We are human beings because we participate in worlds – complex, interrelated systems of meaning, significance, relationships, tools and practices. A person is never just a physical object, but a participant in something much bigger than them, which they are contributing to and which is shaping them all the time.
To see this clearly, try first living for a few days with a family that’s not your own. You’ll soon come to appreciate that, despite much being shared, much is different in this place. Words mean something subtly different. The way people eat, dress, argue, love have somewhat different meanings here. They relate to time differently, uncertainty, money, mess. The significance of the past, the possibilities of the future – all with their own nuance. And most of this, that you can see so clearly by being with others, is usually invisible in your own life, a transparent background upon which all else is founded.
Then extend your inquiry by living in a culture very different from your own for a while. Here, the difference between your world and the one you are visiting will start to reveal the way world extends into everything. What buildings mean and are for, what it is to sleep, wash, work, parent, pray. What ‘community’ is, or ‘society’. What constitutes suffering and what constitutes joy. What people are, what life is for. All ‘world’ and all present in your own life but mostly invisible in its everyday familiarity.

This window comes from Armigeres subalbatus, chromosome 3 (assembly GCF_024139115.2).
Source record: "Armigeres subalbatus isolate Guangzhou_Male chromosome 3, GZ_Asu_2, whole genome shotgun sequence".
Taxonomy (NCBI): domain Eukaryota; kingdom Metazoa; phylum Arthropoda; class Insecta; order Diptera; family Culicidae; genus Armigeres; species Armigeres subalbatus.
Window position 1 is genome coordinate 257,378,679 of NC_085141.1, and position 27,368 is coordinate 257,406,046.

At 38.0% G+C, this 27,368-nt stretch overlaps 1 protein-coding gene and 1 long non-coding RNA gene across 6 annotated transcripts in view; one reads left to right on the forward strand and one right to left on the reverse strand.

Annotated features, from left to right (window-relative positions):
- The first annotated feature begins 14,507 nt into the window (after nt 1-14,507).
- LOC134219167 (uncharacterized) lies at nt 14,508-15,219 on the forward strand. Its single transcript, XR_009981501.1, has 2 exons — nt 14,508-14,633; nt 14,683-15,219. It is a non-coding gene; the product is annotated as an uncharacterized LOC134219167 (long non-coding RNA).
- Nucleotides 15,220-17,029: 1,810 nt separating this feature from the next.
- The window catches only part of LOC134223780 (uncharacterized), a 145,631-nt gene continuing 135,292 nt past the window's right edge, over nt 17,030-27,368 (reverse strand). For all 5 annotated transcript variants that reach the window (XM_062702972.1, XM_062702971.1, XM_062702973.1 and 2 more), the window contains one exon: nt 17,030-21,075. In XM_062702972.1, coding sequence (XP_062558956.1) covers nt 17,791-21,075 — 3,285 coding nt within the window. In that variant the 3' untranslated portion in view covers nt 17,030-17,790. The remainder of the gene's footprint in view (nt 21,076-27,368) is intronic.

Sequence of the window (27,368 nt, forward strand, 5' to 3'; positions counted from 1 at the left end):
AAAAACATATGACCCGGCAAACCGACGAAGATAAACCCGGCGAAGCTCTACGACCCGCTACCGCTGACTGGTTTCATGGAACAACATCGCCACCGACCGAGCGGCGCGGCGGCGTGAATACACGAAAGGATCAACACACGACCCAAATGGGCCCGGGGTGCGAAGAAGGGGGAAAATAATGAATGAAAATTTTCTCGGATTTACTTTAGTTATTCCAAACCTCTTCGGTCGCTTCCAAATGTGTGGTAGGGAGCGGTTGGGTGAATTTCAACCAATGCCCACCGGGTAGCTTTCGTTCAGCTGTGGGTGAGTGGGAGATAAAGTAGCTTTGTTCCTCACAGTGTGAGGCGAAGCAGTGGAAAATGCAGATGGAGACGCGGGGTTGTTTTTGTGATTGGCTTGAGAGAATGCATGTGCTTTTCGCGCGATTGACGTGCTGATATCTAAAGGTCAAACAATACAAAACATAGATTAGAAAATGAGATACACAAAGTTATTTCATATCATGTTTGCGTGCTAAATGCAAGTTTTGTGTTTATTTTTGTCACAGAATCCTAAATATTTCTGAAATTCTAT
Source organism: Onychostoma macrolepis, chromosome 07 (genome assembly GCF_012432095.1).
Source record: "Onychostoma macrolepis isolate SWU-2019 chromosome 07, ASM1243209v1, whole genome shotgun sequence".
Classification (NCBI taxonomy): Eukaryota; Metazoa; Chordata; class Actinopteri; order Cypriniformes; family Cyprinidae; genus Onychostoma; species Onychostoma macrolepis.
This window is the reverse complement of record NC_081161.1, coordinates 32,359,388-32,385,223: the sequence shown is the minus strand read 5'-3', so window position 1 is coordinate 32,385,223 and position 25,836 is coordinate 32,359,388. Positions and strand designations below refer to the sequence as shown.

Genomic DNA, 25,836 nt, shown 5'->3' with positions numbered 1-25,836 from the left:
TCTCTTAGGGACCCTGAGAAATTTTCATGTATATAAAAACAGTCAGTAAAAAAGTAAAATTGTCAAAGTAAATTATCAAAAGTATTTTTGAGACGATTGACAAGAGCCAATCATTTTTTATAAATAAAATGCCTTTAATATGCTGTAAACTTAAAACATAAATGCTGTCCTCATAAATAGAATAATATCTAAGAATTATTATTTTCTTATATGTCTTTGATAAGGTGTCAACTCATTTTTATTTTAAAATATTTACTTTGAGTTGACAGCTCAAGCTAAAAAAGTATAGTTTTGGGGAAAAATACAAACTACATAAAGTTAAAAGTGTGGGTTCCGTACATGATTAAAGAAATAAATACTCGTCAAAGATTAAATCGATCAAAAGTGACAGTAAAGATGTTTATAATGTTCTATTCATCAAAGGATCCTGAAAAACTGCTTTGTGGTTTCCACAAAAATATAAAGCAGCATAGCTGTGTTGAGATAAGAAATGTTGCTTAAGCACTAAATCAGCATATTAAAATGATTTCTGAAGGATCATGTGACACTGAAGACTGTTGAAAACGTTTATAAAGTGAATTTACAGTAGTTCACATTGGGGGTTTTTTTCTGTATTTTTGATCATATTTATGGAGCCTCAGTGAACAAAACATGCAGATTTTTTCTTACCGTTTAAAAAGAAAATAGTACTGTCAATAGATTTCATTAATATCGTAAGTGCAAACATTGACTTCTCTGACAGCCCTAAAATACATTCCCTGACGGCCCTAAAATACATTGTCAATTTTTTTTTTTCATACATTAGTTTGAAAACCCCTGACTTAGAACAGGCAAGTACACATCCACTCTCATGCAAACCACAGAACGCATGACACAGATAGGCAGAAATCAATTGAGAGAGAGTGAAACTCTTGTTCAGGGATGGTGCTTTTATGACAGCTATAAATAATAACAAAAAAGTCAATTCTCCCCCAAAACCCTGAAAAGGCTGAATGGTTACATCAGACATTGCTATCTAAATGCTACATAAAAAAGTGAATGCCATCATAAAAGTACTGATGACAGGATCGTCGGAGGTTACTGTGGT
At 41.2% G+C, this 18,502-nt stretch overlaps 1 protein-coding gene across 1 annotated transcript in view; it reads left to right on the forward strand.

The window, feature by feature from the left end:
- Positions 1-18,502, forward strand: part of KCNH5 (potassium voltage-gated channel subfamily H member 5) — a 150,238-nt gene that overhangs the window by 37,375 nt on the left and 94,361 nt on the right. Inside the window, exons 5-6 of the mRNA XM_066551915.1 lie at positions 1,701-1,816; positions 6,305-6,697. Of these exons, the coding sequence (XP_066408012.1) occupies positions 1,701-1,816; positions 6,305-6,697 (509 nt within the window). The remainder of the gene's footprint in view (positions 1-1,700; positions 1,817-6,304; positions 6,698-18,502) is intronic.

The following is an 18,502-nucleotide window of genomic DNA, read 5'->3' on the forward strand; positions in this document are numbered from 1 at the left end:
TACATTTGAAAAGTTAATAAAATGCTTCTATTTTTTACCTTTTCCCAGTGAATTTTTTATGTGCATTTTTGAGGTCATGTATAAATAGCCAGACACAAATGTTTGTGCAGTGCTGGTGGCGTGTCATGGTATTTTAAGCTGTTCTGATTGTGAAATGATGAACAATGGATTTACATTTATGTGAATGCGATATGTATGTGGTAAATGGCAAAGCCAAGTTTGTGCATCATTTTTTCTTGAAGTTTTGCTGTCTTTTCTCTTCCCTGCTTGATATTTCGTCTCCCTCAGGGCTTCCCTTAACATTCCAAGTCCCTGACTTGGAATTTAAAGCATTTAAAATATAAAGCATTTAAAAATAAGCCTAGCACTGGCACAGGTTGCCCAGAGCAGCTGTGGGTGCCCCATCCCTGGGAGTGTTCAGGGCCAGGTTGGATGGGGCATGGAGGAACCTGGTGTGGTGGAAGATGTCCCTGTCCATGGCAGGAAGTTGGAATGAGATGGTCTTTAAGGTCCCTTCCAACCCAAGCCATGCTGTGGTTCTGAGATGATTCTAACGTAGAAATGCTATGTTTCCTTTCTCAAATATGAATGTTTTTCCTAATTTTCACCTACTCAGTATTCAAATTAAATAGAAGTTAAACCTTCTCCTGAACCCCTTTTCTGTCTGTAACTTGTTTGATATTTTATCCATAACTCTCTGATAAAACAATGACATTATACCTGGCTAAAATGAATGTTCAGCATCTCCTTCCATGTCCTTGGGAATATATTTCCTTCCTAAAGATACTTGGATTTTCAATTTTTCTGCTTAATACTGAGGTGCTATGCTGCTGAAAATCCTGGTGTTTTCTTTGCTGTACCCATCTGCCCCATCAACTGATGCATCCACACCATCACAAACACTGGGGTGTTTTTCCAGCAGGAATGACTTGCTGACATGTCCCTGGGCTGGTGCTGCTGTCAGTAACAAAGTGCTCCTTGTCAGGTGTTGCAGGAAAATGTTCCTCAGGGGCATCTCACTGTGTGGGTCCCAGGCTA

It’s striking that our bodily, biological similarity to one another is precisely what makes our widely varying worldhood possible.
When we reduce people to generalisations, statistics, measurements, personality types, exam scores; or to their merely physical presence – brains, neural structure, blood chemistry, bodies – we leave out all of this vital context that makes them the particular kind of beings that they are. These reductions are necessary, sometimes, but we miss out so much that’s important when we mistake the reductions to be what’s most essential about us.
It’s no trivial matter, because the deworlded, reduced account of people dominates our understanding and discourse in much business, government, medicine and education and produces a kind of ‘flatland’ in which the full humanity of human beings has quite little room to show up.